I am writing this to answer your possible questions about sources of my art inspiration. Picture concepts could come from anywhere: unusual window views, fantastic movie scenes, or routine commercial posters. The ideas are in the air, they are all over the place. Usually they come as a vague vision of something interestingly abnormal, something you define as extraordinary and atypical. Generally, the first impression transforms dramatically at the end of the creative process. In the majority of my works I am trying to combine visual realities with subconscious emotions and philosophical thoughts. My pictures are similar to mental puzzles where you can travel from one point to another by analyzing a picture’s symbolic objects. Sometimes a picture’s subject matter is unclear when the path is hidden under layers of mutually excepted items. Sometimes a picture could look almost abstract and meaningless but there is always something for you to discover. I never force my vision or push my philosophical opinion on the viewer. I only hint them by image titles. It is entirely your job to build the picture concept based on your personal experience, understanding and preferences.
Biography: George Grie was born in May 14, 1962. He graduated from the State University in 1985 with a BA (Honors) Degree in Fine Art Education. From the onset of his professional career, the traditional routes of domestic art adopted by many of his peers was not an option. He chose instead to follow the more difficult and demanding path of surrealistic painting wherein clear, concise yardsticks of competence, draughtsmanship and painterly skills can be measured and judged warts and all. The result of his endeavors during his relatively short career has brought a considerable measure of success with his last several shows in London. Stockholm and Helsinki. Grie's paintings are concerned with the portrayal of strong and powerful images relying on visual impact. They are about capturing visual paradoxes, sometimes they depict calm and contemplative moments, solitude, and sometimes melancholy. There is a stillness in his themes which conveys a sense of inner-reflection. Grie's use of distinction technique gives a stark contrast between the light source and the often dark tonality found in his paintings. At the age of thirty-five, George Grie had decided to transform his artistic carrier dramatically. He moved to Toronto, Canada where he became a professional Multimedia Graphic Designer. His prime interest is in contemporary 3D modeling software and their applications. Applying his previous art experience and classical education in a new digital world brings him a compete freedom of expression. The latest digital artworks are an extraordinary visual record of his conceptual thoughts, fantasies and dreams. Often journeying into the subconscious, Grie's work shows a magical and playful, dream-like world laced with mastery details. It is not always a comfortable world. There is a great deal of tension and of alienation in the strange events taking place in the landscape of his imagination. Surrealism. Philosophy. Surrealism is based on the belief in the superior reality of certain forms of previously neglected associations, in the omnipotence of dream, in the disinterested play of thought. It tends to ruin once and for all other psychic mechanisms and to substitute itself for them in solving all the principal problems of life." Breton would later qualify the first of these definitions by saying "in the absence of conscious moral or aesthetic self-censorship," and by his admission, through subsequent developments, that these definitions were capable of considerable expansion. The Surrealist diagnosis of the "problem" of the realism and capitalist civilization is a restrictive overlay of false rationality, including social and academic convention, on the free functioning of the instinctual urges of the human mind. The term "surreal" is applied more generally to describe the juxtaposition of ordinary events, actions or objects in a manner where the totality does not comport with the ordinary "sense" or social decorum. In this sense it is the successor to the idea of the "fantastic" in Victorian art and literature. There is no clear consensus about the end of the surrealist movement: some historians suggest that the movement was effectively disbanded by WWII, others treat the movement as extending through the 1950s; art historian Sarane Alexandrian (1970) states that "the death of Andr? Breton in 1966 marked the end of surrealism as an organized movement." However, some who knew Breton, and were part of groups he founded or approved continued to be active until well after his death. For example, Czech Surrealism Group in Prague, though driven underground in 1968, re-emerged in the 1990s. Still other groups and artists, not directly connected to Breton, have claimed the surrealist label. In addition, surrealism, as a prominent critique of rationalism and capitalism, and a theory of integrated aesthetics and ethics had influence on later movements, including many aspects of postmodernism.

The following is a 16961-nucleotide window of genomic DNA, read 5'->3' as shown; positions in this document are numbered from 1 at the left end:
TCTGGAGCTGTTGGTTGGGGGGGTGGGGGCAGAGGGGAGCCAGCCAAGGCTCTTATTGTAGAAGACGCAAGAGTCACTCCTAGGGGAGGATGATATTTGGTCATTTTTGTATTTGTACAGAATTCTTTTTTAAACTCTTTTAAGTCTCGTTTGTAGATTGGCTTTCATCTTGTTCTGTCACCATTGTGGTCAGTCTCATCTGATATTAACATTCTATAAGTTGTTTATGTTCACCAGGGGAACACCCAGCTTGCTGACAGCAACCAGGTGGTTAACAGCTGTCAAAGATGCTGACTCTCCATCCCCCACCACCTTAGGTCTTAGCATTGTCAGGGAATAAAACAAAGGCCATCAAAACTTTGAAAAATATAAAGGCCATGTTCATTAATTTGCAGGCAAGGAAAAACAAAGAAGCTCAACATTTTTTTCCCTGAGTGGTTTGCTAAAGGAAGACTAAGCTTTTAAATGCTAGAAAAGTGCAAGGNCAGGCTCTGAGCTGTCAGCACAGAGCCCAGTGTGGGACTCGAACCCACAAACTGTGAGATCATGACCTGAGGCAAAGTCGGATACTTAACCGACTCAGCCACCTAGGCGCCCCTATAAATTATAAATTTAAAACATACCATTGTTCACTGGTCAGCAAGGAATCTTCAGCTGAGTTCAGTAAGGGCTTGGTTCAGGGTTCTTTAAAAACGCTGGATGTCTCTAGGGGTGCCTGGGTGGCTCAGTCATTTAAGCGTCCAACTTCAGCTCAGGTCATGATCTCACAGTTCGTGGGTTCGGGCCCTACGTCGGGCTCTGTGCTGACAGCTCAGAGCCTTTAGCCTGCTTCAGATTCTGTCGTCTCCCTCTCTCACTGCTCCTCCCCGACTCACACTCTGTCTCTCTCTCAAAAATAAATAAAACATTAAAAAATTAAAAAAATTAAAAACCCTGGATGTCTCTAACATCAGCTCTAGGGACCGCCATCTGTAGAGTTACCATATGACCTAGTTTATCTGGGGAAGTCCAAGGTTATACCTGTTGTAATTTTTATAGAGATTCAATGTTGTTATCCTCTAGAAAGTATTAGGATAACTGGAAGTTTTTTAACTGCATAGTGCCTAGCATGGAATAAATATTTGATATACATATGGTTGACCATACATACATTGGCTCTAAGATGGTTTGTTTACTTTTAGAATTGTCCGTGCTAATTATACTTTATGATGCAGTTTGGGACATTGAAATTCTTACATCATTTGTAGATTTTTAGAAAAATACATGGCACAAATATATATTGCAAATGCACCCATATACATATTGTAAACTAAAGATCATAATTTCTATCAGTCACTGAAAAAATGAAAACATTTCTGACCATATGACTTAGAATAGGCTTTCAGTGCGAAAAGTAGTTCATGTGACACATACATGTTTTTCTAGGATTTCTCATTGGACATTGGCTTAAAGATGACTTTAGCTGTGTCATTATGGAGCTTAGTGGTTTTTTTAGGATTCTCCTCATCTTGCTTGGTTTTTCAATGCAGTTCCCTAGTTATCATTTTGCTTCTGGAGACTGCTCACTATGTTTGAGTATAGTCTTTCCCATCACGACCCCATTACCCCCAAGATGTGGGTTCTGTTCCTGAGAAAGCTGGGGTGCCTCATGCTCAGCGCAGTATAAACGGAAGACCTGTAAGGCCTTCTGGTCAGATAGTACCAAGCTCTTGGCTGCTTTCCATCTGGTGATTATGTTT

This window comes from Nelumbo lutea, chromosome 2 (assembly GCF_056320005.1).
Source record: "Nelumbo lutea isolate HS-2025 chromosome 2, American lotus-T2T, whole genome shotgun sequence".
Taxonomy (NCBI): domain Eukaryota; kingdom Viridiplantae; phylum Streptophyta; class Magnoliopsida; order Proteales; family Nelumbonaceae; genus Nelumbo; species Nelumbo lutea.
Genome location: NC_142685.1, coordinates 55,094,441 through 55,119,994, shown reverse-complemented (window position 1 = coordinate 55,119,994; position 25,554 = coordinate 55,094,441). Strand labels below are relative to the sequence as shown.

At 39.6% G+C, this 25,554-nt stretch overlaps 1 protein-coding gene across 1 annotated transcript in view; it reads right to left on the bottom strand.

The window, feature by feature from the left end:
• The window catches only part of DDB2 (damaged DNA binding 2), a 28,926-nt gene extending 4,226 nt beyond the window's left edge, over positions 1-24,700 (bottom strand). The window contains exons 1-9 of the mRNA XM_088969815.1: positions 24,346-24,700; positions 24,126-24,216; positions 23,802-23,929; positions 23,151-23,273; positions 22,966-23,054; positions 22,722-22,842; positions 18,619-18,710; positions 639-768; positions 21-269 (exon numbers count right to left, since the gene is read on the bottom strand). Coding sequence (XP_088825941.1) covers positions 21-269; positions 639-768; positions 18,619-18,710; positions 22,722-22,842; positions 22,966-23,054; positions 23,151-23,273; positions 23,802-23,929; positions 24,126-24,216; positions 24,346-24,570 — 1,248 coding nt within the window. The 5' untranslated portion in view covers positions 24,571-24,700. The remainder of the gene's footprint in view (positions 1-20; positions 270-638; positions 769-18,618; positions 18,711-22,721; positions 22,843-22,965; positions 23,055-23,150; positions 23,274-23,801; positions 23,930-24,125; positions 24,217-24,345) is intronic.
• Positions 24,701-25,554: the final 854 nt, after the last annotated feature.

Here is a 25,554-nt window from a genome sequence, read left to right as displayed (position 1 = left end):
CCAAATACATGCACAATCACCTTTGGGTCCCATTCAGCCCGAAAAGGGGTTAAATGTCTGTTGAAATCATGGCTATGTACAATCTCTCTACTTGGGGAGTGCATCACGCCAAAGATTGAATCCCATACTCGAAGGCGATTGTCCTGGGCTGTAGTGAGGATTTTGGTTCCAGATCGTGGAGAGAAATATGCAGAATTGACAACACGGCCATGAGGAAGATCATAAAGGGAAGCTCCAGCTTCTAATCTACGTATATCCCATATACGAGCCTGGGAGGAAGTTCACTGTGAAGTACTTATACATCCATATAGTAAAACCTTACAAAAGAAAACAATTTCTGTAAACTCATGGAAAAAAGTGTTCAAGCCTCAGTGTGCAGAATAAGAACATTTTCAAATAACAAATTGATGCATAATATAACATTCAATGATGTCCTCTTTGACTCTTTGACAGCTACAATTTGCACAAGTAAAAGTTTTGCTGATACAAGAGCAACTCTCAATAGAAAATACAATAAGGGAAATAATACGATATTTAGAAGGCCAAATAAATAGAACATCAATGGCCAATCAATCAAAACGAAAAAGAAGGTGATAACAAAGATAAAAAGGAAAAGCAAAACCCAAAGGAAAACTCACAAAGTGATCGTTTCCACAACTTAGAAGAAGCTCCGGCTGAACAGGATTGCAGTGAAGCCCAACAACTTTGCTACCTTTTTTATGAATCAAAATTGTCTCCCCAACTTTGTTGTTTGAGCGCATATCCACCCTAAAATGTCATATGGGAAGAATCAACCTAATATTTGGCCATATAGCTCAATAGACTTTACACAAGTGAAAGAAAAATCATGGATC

Development by Magic Web Solutions.